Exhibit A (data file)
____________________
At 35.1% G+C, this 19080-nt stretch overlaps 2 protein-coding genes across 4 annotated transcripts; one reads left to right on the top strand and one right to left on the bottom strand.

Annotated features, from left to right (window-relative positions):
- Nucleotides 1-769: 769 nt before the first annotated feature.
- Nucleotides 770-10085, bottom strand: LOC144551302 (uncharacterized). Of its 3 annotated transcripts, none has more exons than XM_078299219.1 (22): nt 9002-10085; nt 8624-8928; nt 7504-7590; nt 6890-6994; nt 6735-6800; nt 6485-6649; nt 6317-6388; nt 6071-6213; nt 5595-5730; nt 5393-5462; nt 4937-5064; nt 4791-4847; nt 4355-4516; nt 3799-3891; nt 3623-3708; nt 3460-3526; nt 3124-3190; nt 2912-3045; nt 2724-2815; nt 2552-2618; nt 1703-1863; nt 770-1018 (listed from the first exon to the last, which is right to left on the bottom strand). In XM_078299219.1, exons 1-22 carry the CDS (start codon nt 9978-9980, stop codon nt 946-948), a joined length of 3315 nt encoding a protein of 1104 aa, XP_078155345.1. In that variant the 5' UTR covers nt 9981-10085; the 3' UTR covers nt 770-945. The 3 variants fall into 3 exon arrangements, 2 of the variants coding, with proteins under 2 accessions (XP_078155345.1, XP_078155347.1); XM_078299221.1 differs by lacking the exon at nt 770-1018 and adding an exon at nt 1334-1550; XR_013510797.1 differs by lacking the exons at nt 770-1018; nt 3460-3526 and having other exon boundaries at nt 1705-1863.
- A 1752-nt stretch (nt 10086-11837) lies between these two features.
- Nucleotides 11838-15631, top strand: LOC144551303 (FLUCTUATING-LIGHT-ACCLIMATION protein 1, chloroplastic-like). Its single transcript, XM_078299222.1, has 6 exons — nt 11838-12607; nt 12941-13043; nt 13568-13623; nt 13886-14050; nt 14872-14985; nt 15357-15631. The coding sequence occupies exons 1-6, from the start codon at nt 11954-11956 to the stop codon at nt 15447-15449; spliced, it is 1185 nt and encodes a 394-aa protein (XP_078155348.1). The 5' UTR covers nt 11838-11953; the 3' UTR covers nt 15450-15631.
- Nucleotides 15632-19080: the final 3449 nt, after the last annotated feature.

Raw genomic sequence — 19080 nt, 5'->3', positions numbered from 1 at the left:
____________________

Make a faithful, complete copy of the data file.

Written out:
At 35.1% G+C, this 19080-nt stretch overlaps 2 protein-coding genes across 4 annotated transcripts; one reads left to right on the top strand and one right to left on the bottom strand.

Annotated features, from left to right (window-relative positions):
- Nucleotides 1-769: 769 nt before the first annotated feature.
- Nucleotides 770-10085, bottom strand: LOC144551302 (uncharacterized). Of its 3 annotated transcripts, none has more exons than XM_078299219.1 (22): nt 9002-10085; nt 8624-8928; nt 7504-7590; nt 6890-6994; nt 6735-6800; nt 6485-6649; nt 6317-6388; nt 6071-6213; nt 5595-5730; nt 5393-5462; nt 4937-5064; nt 4791-4847; nt 4355-4516; nt 3799-3891; nt 3623-3708; nt 3460-3526; nt 3124-3190; nt 2912-3045; nt 2724-2815; nt 2552-2618; nt 1703-1863; nt 770-1018 (listed from the first exon to the last, which is right to left on the bottom strand). In XM_078299219.1, exons 1-22 carry the CDS (start codon nt 9978-9980, stop codon nt 946-948), a joined length of 3315 nt encoding a protein of 1104 aa, XP_078155345.1. In that variant the 5' UTR covers nt 9981-10085; the 3' UTR covers nt 770-945. The 3 variants fall into 3 exon arrangements, 2 of the variants coding, with proteins under 2 accessions (XP_078155345.1, XP_078155347.1); XM_078299221.1 differs by lacking the exon at nt 770-1018 and adding an exon at nt 1334-1550; XR_013510797.1 differs by lacking the exons at nt 770-1018; nt 3460-3526 and having other exon boundaries at nt 1705-1863.
- A 1752-nt stretch (nt 10086-11837) lies between these two features.
- Nucleotides 11838-15631, top strand: LOC144551303 (FLUCTUATING-LIGHT-ACCLIMATION protein 1, chloroplastic-like). Its single transcript, XM_078299222.1, has 6 exons — nt 11838-12607; nt 12941-13043; nt 13568-13623; nt 13886-14050; nt 14872-14985; nt 15357-15631. The coding sequence occupies exons 1-6, from the start codon at nt 11954-11956 to the stop codon at nt 15447-15449; spliced, it is 1185 nt and encodes a 394-aa protein (XP_078155348.1). The 5' UTR covers nt 11838-11953; the 3' UTR covers nt 15450-15631.
- Nucleotides 15632-19080: the final 3449 nt, after the last annotated feature.

Raw genomic sequence — 19080 nt, 5'->3', positions numbered from 1 at the left: